Innovative teaching, flexibility, compensation encouraged veteran educator to 'jump' to EPIC
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Before Oklahoma City-area teacher Regina Bell took the leap and became an EPIC Charter School teacher, her day used to be pretty standard-issue for an educator – arriving early, staying late and adhering to the same, strict schedule day in and day out, seeing larger and larger class sizes each year.
Today, however, she spends her days traveling to meet the students on her roster and setting her own schedule. Her students will be hers until they graduate. She’s happier than she’s ever been.
“I would say to anyone looking to find a new, flexible and challenging way to use their teaching skills to jump. Just jump,” she said. “I regret not having made the jump myself four years sooner.”
A blended approach of online curriculum and one-on-one attention from teachers like Bell makes up the bulk of EPIC’s more than 700 teachers who are distributed throughout Oklahoma’s 77 counties, said Bart Banfield, EPIC assistant superintendent. EPIC also employs a smaller group of teachers in its four Blended Learning Centers (BLCs), which are on-site locations in Tulsa and Oklahoma City.
Banfield said EPIC has made the decision to significantly increases its teacher salaries across the board because it wants to continue to recruit the best and brightest for EPIC students.
Beginning with the 2019-2020 school year, EPIC’s one-on-one teachers serving regular education students will see an increase of approximately $5,000 in their average base pay. One-on-one special education teachers will see an increase of just over $4,000. BLC regular education and special education teachers will receive a $10,000 annual increase (from $35,000 to $45,000 and from $40,000 to $50,000, respectively) and will see a $5,000 hike in their annual bonus cap (from $5,000 to $10,000 yearly).
Prior to this recent raise, EPIC teachers were already the state’s highest paid on average. In 2018, the average salary of a full-time EPIC teacher (which does not include benefits, although the school system does pay for benefits and inclusion in the Oklahoma Teachers Retirement System) was $64,005. In the same school year, traditional public school educators made an average of $51,779, including benefits.
Banfield encouraged educators who are compassionate, driven and looking for a new way to teach an increasingly diverse student population to apply at EPIC. He said EPIC’s model is one that embraces the modernity of life and breaks with the “way things have always been done.”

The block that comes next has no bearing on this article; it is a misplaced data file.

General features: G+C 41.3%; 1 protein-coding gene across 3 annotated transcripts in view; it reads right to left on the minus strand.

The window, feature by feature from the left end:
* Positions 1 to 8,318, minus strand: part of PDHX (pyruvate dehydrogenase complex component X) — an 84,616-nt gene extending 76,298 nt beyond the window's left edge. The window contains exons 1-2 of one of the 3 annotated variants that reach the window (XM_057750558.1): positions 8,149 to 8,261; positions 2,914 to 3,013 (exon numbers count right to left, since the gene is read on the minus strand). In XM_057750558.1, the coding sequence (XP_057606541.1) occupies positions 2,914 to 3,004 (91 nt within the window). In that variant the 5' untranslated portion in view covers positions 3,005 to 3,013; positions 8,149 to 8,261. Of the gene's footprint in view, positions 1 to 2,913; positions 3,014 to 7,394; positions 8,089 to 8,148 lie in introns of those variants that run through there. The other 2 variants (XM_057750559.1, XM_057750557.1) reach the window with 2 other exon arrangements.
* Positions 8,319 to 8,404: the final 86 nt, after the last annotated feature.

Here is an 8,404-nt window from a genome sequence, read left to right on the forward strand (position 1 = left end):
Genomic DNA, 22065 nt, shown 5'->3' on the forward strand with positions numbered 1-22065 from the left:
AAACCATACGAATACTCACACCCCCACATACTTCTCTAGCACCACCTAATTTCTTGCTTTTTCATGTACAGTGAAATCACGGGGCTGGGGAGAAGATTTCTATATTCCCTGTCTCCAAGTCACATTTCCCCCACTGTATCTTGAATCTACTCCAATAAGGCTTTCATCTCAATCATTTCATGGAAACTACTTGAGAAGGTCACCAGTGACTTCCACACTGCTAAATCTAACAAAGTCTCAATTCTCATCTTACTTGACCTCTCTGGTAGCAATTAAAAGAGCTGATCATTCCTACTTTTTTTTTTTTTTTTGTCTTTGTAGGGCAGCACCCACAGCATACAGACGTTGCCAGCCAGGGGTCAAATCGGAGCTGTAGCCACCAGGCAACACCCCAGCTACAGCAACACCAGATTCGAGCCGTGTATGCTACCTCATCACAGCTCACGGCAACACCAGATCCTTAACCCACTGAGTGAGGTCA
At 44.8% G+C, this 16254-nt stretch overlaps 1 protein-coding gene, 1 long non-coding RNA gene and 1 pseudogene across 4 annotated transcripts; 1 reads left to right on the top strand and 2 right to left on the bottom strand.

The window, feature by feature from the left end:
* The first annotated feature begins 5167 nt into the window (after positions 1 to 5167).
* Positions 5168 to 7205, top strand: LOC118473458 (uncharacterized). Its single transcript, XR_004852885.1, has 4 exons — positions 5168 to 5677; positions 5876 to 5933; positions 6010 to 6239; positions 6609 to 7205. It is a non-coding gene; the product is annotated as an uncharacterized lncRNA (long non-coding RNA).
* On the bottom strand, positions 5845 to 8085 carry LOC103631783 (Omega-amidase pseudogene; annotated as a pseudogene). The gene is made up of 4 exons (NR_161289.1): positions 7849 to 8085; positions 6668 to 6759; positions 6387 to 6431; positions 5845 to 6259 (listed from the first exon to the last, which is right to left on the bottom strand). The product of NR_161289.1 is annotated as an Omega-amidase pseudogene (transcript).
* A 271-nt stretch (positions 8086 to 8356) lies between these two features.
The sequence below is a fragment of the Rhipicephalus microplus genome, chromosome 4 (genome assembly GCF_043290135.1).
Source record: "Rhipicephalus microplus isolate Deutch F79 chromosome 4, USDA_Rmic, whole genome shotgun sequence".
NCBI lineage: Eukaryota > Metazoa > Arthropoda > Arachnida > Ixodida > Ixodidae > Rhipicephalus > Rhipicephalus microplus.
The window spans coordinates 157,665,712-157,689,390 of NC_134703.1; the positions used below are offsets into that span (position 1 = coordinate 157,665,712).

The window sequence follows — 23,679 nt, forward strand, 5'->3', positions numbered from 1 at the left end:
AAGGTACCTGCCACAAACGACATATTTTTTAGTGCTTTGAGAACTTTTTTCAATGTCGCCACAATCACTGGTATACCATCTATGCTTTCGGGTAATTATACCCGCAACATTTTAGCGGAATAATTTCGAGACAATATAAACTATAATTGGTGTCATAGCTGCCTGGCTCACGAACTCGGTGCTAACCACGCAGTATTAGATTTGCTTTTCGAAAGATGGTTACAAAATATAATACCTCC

“We at EPIC have a philosophy that school can be different,” Banfield said, adding that the traditional school model simply is not the right fit for every student. “Holding true to this philosophy means, in turn, that teaching must be different, too.”
Bell agrees, saying she spent four years toying with the idea of leaving the traditional school model. She spoke with many EPIC teachers about the transition, meeting them for coffee, asking questions and even going on a ride-along to get a feel for what the life of a virtual public school teacher was all about. “It’s so different from brick and mortar. I really feel like I am truly making a difference. It’s really just so gratifying and that’s something I was missing for probably the last 10 years of my career.”
EPIC Charter Schools is the state’s fifth-largest public school system, serving more than 24,000 students statewide. For more information about becoming a teacher at EPIC and to apply online, visit https://epiccharterschools.org/employment.
This article is sponsored by EPIC Charter Schools.
Epic Charter Schools are an accredited school system that serves students in all Oklahoma counties. The school is proudly sponsored by Rose State College to serve students in Oklahoma and Tulsa Counties. In addition, the school is sponsored by the Oklahoma Virtual Charter School Board to serve students statewide. Read more ›